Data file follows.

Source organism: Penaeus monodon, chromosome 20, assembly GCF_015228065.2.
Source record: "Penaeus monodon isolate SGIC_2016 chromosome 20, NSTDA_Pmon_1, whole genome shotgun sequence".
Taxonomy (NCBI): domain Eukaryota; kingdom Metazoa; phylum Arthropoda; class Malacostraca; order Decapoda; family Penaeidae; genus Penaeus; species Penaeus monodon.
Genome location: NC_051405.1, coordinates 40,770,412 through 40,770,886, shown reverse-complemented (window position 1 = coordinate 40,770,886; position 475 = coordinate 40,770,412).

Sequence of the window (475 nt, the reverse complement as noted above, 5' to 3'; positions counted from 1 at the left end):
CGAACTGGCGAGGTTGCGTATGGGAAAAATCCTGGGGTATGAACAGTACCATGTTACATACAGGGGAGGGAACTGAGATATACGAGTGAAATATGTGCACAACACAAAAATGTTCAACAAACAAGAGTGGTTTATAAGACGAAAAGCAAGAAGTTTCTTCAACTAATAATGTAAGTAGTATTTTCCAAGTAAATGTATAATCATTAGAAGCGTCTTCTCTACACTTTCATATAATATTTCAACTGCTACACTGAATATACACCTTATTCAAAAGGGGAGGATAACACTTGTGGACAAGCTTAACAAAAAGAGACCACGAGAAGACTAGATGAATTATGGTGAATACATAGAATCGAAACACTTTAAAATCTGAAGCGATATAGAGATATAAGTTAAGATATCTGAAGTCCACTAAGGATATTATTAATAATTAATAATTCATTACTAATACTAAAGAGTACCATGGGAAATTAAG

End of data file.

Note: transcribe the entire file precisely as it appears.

Source organism: Penaeus monodon, chromosome 20, assembly GCF_015228065.2.
Source record: "Penaeus monodon isolate SGIC_2016 chromosome 20, NSTDA_Pmon_1, whole genome shotgun sequence".
Taxonomy (NCBI): domain Eukaryota; kingdom Metazoa; phylum Arthropoda; class Malacostraca; order Decapoda; family Penaeidae; genus Penaeus; species Penaeus monodon.
Genome location: NC_051405.1, coordinates 40,770,412 through 40,770,886, shown reverse-complemented (window position 1 = coordinate 40,770,886; position 475 = coordinate 40,770,412).

Sequence of the window (475 nt, the reverse complement as noted above, 5' to 3'; positions counted from 1 at the left end):
CGAACTGGCGAGGTTGCGTATGGGAAAAATCCTGGGGTATGAACAGTACCATGTTACATACAGGGGAGGGAACTGAGATATACGAGTGAAATATGTGCACAACACAAAAATGTTCAACAAACAAGAGTGGTTTATAAGACGAAAAGCAAGAAGTTTCTTCAACTAATAATGTAAGTAGTATTTTCCAAGTAAATGTATAATCATTAGAAGCGTCTTCTCTACACTTTCATATAATATTTCAACTGCTACACTGAATATACACCTTATTCAAAAGGGGAGGATAACACTTGTGGACAAGCTTAACAAAAAGAGACCACGAGAAGACTAGATGAATTATGGTGAATACATAGAATCGAAACACTTTAAAATCTGAAGCGATATAGAGATATAAGTTAAGATATCTGAAGTCCACTAAGGATATTATTAATAATTAATAATTCATTACTAATACTAAAGAGTACCATGGGAAATTAAG